So, it is not a perfect system yet, and from a consumer’s point of view, it is downright disappointing when you have been on a roll checking in. It discourages you from checking in for the next “x” amount of time. Foursquare is going to have to talk vendors into providing some really great incentives in order for consumers to overlook these “inconveniences”.

As the product matures and the tweaks are worked out, I see a beautiful marriage between consumers on the go and vendors incentivizing them to visit their establishments. Win-Win! I like it!

What about you? Do you have a foursquare account? What is your experience…pure fun or a little frustrating?

11:00 AM UPDATE –> So I posted this at 7:40 this morning and 3 1/2 hours later @brett tweeted about Andrew Davis’ blog post about a vendor taking up with foursquares.  Finally a Brand Harnessing the Power of Location-Based Media

Sole Proprietor Doing it All

It’s been an interesting day so far.

This morning, I was catching up on the social networking websites and followed a link to a blog post that has ignited passionate responses. The post was written by a sole proprietor and talks how he outsources work to the Philipines, and how he recently read a book by an outsourcing expert and he is now convinced that he has’t been doing enough outsourcing and should start doing more immediately.

So my brain was thinking about being a sole proprietor and how I might outsource in a way that is aligned with my “doing business” philosophy. 

After the social networking websites, I started doing research for a client who wants to offer a subscription service on his website where subscribers could watch 1/2 hour and hour-long videos. I’ve been looking at Vimeo, Brightcove, vzaar, and reading blog posts that review each of the services. I even put the question to my Twitter audience, hoping for recommendations.

I have more online video services to research, but, in the midst of it all, I found this video. It is one of Vimeo’s Staff’s favorites. As I watched, I couldn’t help but think about someone that is (has to) doing it ALL him/herself…like sole prorietors who chose to or have to due to circumstances.

If you’re a Do-It-All Yourself-er, you’ll enjoy this metafor in video. Here’s a guy who is doing it all himself, changing it up to be more creative, leveraging things (sounds) that he just made, stretching his abilities, finding balance…

(Reggie Watts) Out Of Control from Jake Lodwick on Vimeo.

Thnking of how many times Reggie switches it up, reminds me of a full day of doing business as a sole proprietor.

4 Tips for Using Keywords in your Blog

I created this post about tips for using keywords in your blog because the name of the game on the Internet is getting found, and YOU can help yourself get found every time you write in your blog. Here’s how.


  1. You’ve created your list of keywords. Each “keyword” is really a keyword phrase not a single word. For example, if you are a blog developer located in Marlborough Massachusetts, your primary keyword phrase might be “blog developer in Marlborough Massachusetts” or “blog developer in Central Mass” or “blog developer in MetroWest Massachusetts” depending on the geographic area you are targeting. You do not have “blog”, “blogs”, nor “blog developer” on your keyword list. Those terms are too broad.
  2. Your list of keywords is visible. Maybe you have the keywords written in a composition notebook and you open the notebook to that page every time you write in your blog. Maybe the list of keywords is posted on your cubby wall, on your desktop in a file, or maybe it’s written on a sticky that is stuck on your monitor.  Why do you need to see your keywords everytime you write in your blog? They keep you on course.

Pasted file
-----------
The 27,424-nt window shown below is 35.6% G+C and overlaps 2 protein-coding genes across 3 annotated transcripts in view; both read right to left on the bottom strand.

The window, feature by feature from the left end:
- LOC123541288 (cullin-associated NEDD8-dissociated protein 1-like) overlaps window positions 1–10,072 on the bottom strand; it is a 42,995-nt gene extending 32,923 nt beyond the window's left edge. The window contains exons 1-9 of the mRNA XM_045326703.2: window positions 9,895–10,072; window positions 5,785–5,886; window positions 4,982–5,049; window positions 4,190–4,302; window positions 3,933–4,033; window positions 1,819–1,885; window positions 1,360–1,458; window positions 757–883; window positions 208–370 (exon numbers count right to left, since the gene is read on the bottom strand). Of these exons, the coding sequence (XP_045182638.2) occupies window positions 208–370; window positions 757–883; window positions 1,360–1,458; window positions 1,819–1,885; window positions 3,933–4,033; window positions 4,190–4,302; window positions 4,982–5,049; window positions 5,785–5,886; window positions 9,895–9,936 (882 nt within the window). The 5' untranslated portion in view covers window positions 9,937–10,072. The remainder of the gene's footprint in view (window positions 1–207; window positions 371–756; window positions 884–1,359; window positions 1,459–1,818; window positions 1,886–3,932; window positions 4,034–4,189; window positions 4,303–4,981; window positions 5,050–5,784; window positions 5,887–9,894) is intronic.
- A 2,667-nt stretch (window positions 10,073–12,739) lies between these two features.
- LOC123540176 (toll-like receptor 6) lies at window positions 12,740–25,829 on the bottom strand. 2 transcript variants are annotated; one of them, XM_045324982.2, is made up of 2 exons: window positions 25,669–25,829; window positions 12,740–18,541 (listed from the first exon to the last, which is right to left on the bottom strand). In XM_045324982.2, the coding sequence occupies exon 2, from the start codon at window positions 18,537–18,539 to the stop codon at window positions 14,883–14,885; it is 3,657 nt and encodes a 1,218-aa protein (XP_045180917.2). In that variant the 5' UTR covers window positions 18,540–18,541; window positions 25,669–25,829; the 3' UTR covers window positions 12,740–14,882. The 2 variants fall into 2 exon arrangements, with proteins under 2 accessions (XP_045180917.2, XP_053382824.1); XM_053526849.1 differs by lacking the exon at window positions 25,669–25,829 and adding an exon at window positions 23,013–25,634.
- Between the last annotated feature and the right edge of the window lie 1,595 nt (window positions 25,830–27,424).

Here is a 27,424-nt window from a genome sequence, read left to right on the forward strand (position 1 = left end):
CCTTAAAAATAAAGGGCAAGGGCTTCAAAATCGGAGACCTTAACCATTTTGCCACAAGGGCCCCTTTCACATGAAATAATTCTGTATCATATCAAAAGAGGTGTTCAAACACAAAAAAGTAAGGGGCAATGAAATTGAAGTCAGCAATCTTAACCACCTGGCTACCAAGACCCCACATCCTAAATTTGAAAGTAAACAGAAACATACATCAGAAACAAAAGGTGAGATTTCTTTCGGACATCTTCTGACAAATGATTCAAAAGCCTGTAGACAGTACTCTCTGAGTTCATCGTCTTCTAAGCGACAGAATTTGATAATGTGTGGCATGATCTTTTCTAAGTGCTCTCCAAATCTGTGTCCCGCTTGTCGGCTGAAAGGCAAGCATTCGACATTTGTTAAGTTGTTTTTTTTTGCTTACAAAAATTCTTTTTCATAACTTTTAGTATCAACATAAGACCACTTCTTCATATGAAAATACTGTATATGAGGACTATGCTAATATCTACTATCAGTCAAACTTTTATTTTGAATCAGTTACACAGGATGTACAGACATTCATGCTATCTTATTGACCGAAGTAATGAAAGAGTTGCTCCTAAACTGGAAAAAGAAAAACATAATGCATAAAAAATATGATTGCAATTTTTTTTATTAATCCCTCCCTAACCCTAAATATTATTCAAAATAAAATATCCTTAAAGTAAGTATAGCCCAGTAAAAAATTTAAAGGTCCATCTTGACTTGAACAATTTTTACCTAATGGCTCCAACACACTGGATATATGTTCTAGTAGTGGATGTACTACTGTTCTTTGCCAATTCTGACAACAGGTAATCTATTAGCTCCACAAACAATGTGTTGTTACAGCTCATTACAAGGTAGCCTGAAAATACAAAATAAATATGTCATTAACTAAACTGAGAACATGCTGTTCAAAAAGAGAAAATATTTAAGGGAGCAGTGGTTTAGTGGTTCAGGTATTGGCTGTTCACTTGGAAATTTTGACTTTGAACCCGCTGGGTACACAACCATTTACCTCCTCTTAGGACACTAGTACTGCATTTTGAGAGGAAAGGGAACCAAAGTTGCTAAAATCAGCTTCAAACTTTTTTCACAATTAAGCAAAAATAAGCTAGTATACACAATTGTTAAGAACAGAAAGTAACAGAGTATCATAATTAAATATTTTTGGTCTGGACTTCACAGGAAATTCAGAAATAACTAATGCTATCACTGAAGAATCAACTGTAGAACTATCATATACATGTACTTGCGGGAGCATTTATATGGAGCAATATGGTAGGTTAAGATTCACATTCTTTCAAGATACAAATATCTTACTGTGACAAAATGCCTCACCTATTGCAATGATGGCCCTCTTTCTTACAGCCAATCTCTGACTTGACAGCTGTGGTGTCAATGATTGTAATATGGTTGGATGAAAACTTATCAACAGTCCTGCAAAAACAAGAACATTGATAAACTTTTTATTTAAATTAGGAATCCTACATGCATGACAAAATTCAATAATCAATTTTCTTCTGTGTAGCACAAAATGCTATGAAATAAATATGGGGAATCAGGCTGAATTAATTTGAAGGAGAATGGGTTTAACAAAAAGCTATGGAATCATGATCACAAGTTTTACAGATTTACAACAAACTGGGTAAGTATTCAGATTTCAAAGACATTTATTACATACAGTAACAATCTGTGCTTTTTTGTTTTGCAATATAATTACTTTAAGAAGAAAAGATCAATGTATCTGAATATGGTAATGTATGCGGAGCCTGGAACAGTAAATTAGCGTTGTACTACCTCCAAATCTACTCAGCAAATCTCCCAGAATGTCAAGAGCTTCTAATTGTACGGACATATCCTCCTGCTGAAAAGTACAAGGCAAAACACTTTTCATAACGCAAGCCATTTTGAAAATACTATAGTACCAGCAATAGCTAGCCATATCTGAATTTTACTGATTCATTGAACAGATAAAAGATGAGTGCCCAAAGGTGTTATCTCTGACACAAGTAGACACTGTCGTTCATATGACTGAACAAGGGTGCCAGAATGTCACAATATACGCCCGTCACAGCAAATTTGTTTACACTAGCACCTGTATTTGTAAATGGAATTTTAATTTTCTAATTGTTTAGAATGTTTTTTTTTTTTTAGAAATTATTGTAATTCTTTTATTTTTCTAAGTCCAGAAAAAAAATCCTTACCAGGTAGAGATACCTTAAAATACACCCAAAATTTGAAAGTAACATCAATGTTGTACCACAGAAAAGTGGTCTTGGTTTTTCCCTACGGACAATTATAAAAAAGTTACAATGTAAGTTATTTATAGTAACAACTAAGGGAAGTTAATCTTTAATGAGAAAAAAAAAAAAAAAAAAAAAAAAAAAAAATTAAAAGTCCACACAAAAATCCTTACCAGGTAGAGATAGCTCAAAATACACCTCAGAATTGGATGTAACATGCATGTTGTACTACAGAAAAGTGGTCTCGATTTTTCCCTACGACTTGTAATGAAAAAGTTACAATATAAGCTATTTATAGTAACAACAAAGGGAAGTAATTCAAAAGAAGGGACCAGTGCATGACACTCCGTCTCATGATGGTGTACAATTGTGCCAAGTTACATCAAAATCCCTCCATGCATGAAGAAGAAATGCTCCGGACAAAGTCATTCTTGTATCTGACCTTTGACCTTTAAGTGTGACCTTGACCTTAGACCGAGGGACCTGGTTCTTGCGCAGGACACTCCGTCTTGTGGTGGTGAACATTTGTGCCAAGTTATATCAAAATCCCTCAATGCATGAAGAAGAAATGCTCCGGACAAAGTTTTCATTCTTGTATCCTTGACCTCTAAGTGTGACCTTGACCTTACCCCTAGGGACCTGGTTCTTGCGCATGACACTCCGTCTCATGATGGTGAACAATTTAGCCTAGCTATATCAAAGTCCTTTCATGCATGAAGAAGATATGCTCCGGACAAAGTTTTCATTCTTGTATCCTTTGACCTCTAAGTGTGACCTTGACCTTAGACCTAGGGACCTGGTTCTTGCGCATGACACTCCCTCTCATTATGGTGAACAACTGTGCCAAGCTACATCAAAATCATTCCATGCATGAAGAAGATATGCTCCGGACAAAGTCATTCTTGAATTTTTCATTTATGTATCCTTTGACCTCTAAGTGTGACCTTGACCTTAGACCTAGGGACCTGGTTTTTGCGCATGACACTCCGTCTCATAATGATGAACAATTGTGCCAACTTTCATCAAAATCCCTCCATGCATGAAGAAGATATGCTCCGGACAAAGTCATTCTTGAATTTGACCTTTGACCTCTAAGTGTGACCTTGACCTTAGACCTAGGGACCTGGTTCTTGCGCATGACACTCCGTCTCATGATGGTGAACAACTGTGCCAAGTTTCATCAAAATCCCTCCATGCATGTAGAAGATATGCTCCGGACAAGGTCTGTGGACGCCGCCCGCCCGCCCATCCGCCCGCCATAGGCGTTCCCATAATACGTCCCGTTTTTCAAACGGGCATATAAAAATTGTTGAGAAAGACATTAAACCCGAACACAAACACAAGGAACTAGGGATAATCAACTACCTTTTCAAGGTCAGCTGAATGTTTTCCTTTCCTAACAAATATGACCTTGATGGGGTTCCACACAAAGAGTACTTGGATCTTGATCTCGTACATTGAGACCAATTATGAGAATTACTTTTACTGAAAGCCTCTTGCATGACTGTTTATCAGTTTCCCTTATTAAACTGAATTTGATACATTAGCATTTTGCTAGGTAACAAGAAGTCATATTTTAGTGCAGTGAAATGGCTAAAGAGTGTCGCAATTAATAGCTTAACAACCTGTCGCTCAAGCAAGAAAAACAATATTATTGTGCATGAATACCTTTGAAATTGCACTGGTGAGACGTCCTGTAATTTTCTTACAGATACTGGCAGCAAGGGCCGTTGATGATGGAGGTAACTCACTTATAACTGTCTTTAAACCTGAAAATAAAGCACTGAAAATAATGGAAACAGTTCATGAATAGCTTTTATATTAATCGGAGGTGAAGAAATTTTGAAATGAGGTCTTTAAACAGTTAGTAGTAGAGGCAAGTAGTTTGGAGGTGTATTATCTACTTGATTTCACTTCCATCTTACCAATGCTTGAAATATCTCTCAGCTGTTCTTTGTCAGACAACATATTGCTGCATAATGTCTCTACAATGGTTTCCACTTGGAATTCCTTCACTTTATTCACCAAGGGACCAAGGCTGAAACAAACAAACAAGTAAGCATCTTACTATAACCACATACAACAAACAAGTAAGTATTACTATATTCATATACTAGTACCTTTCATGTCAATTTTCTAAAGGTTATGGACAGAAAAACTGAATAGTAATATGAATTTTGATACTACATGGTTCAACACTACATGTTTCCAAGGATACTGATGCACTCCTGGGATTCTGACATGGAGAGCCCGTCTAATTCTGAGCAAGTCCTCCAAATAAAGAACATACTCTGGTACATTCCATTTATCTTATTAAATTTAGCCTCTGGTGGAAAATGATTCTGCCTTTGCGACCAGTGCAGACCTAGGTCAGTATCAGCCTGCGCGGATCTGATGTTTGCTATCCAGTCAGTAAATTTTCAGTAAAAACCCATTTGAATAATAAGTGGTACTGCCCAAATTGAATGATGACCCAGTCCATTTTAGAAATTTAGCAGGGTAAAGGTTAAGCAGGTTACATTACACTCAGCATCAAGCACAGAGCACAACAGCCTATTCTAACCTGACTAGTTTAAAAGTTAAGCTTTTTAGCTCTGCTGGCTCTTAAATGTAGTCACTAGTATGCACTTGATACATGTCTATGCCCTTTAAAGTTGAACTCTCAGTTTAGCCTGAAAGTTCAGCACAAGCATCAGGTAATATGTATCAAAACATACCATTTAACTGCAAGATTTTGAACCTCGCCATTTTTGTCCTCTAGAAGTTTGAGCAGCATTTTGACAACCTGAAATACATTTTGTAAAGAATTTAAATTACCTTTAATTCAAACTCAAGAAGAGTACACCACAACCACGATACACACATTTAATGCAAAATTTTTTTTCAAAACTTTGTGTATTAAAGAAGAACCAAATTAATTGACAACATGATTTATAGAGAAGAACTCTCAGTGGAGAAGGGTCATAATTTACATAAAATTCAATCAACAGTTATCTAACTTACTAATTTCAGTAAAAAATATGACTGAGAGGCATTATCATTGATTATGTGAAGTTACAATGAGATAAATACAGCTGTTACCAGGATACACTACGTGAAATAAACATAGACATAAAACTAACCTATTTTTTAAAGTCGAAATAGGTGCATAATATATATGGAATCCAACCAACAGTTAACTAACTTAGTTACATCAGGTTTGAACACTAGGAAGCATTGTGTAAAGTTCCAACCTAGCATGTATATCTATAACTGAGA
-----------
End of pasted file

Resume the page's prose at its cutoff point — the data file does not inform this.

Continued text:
Your keywords are to your blog as your mission statement is to your business



1. Look for opportunities to use your keywords in your post.
First write your post. Then review the post looking for opportunities to replace words with your keywords or to add keywords. For example, the phrase,

With 6 years of experience we understand…

is very generic and would be more powerful from a “getting found” perspective if the type of experience were mentioned. The following phrases give the search engines more information about you (using the blog developer in Marlborough Massachusetts example from above). 

With 6 years of experience developing blogs we understand…
Having developed blogs for 6 years, we understand…
As blog developers with 6 years experience, we understand…

and even better – to really focus in on your target audience, each one of these phrases is more powerful when the type of blog is added.

With 6 years of experience developing WordPress blogs we understand…
Having developed WordPress blogs for 6 years, we understand…
As WordPress blog developers with 6 years experience, we understand…

2. Use your keywords in the post’s Title.
After writing the post and reviewing it for opportunities to use your keywords, add your title. Include one of your keywords in the Title.

3. Use your keywords in defining the Categories, Sub-Categories and Tags.
Keep them short and meaningful. Maybe when you chain them together, they ‘complete’ a keyword term.  For example, in this blog, I have a category named ‘Blogs’. I could create Sub-Categories like ‘Design’, ‘Development’ and ‘Maintenance’, and then the Category + Sub-Category combinations would make the keyword terms ‘Blogs Design’, ‘ Blogs Development’ and ‘Blogs Maintenance’, respectively.

4. Use your keyword terms in your All in One SEO Pack fields for each post.
Here you repeat the keywords you used in the Post and Post’s Title. Choose the ONE most important keyword to use for the All in One SEO Pack Title. You can use more than one keyword in the description and keywords.  

Ideally, a post is focused on ONE keyword (like “blog developers”), so, your task is to find different ways to express the same idea in the different sections available to you on the Post Data Entry screen.  When you focus on one concept, you are clearly “branding” your business with the keyword concept. When you use too many keywords in one post, you end up diluting the strength of all of the keywords because there are too many associations.

 How about you? What tips can you share about using keywords with your blogs? (Click the title of this post to bring up to the page that displays the post with a Comments area below. Let us know!)